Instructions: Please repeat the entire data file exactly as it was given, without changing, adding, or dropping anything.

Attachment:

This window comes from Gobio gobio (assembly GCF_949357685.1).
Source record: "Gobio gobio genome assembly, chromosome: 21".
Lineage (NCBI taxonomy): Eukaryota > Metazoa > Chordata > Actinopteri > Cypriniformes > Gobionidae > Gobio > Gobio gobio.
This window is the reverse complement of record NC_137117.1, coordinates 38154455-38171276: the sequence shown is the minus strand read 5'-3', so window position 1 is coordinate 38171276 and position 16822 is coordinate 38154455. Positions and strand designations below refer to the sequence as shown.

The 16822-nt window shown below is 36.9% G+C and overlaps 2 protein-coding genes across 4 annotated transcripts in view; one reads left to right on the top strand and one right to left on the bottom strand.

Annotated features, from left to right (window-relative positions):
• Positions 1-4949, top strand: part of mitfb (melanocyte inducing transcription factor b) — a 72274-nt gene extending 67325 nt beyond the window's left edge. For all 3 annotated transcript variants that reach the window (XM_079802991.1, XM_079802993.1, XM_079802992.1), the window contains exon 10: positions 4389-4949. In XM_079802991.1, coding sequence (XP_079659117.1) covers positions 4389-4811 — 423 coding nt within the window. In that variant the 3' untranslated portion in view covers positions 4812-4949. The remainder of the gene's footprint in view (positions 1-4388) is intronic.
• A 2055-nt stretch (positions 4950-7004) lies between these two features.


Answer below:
This window comes from Gobio gobio (assembly GCF_949357685.1).
Source record: "Gobio gobio genome assembly, chromosome: 21".
Lineage (NCBI taxonomy): Eukaryota > Metazoa > Chordata > Actinopteri > Cypriniformes > Gobionidae > Gobio > Gobio gobio.
This window is the reverse complement of record NC_137117.1, coordinates 38154455-38171276: the sequence shown is the minus strand read 5'-3', so window position 1 is coordinate 38171276 and position 16822 is coordinate 38154455. Positions and strand designations below refer to the sequence as shown.

The 16822-nt window shown below is 36.9% G+C and overlaps 2 protein-coding genes across 4 annotated transcripts in view; one reads left to right on the top strand and one right to left on the bottom strand.

Annotated features, from left to right (window-relative positions):
• Positions 1-4949, top strand: part of mitfb (melanocyte inducing transcription factor b) — a 72274-nt gene extending 67325 nt beyond the window's left edge. For all 3 annotated transcript variants that reach the window (XM_079802991.1, XM_079802993.1, XM_079802992.1), the window contains exon 10: positions 4389-4949. In XM_079802991.1, coding sequence (XP_079659117.1) covers positions 4389-4811 — 423 coding nt within the window. In that variant the 3' untranslated portion in view covers positions 4812-4949. The remainder of the gene's footprint in view (positions 1-4388) is intronic.
• A 2055-nt stretch (positions 4950-7004) lies between these two features.